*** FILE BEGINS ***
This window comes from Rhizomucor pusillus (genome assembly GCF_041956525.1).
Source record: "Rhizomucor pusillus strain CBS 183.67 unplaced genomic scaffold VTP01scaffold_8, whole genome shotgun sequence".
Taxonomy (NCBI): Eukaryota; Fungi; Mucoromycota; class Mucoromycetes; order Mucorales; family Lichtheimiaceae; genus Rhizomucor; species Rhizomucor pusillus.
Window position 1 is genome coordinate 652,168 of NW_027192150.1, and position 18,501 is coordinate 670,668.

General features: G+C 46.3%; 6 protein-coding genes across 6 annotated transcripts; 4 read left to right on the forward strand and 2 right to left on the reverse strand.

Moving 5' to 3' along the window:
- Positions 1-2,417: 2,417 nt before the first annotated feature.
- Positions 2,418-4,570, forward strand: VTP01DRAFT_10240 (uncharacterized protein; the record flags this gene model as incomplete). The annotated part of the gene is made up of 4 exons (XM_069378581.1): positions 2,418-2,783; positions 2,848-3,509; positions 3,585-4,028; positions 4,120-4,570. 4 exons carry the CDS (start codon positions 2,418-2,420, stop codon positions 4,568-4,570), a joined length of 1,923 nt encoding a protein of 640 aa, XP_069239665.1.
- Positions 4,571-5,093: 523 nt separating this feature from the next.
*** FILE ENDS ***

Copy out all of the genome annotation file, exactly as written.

This window comes from Rhizomucor pusillus (genome assembly GCF_041956525.1).
Source record: "Rhizomucor pusillus strain CBS 183.67 unplaced genomic scaffold VTP01scaffold_8, whole genome shotgun sequence".
Taxonomy (NCBI): Eukaryota; Fungi; Mucoromycota; class Mucoromycetes; order Mucorales; family Lichtheimiaceae; genus Rhizomucor; species Rhizomucor pusillus.
Window position 1 is genome coordinate 652,168 of NW_027192150.1, and position 18,501 is coordinate 670,668.

General features: G+C 46.3%; 6 protein-coding genes across 6 annotated transcripts; 4 read left to right on the forward strand and 2 right to left on the reverse strand.

Moving 5' to 3' along the window:
- Positions 1-2,417: 2,417 nt before the first annotated feature.
- Positions 2,418-4,570, forward strand: VTP01DRAFT_10240 (uncharacterized protein; the record flags this gene model as incomplete). The annotated part of the gene is made up of 4 exons (XM_069378581.1): positions 2,418-2,783; positions 2,848-3,509; positions 3,585-4,028; positions 4,120-4,570. 4 exons carry the CDS (start codon positions 2,418-2,420, stop codon positions 4,568-4,570), a joined length of 1,923 nt encoding a protein of 640 aa, XP_069239665.1.
- Positions 4,571-5,093: 523 nt separating this feature from the next.